Postcolonialism offers challenging and provocative ways of thinking about colonial and neocolonial power, about self and other, and about the discourses that perpetuate postcolonial inequality and violence. Much of the seminal work in postcolonialism has been shaped by currents in philosophy, notably Marxism and ethics. "Understanding Postcolonialism" examines the philosophy of postcolonialism in order to reveal the often conflicting systems of thought which underpin it. In so doing, the book presents a reappraisal of the major postcolonial thinkers of the twentieth century.Ranging beyond the narrow selection of theorists to which the field is often restricted, the book explores the work of Fanon and Sartre, Gandhi, Nandy, and the Subaltern Studies Group, Foucault and Said, Derrida and Bhabha, Khatibi and Glissant, and Spivak, Mbembe and Mudimbe. A clear and accessible introduction to the subject, "Understanding Postcolonialism" reveals how, almost half a century after decolonisation, the complex relation between politics and ethics continues to shape postcolonial thought.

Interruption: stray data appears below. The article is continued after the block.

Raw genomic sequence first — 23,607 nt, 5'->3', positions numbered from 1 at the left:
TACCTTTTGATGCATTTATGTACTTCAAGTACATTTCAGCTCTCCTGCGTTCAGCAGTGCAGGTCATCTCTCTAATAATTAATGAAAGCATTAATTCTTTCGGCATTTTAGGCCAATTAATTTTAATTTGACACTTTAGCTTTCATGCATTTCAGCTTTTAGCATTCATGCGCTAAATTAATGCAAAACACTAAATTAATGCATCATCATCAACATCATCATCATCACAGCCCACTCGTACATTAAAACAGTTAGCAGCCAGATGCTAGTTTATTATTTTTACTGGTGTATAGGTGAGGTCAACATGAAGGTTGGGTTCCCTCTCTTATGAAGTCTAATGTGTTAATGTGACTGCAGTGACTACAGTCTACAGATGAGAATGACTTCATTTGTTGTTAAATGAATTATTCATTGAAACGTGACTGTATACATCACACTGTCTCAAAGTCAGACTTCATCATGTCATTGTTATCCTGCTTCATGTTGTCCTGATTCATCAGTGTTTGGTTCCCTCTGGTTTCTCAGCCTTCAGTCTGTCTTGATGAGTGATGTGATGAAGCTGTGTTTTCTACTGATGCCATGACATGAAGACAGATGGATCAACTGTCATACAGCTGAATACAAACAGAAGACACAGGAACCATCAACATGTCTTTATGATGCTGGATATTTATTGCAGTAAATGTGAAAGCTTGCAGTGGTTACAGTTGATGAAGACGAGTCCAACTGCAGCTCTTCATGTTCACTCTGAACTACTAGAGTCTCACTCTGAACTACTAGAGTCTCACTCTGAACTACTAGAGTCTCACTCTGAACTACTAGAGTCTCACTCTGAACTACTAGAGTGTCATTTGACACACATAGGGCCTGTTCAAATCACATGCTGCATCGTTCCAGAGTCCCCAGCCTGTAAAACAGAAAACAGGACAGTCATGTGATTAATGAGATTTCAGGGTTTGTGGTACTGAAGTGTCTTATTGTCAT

Table of Contents
Acknowledgements 1. Introduction 2. Fanon and Sartre: Colonial Manichaeism and the Call to Arms 3. Decolonisation, Community, Nationalism: Gandhi, Nandy, and the Subaltern Studies Collective 4. Foucault and Said: Colonial Discourse and Orientalism 5. Derrida and Bhabha: Self, Other, and Postcolonial Ethics 6. Khatibi and Glissant: Postcolonial Ethics and the Return to Place 7. Ethics with Politics? Spivak, Mudimbe, Mbembe 8. Conclusion: Neocolonialism and the Future of the Discipline Questions for discussion and revision Guide to further reading Bibliography Index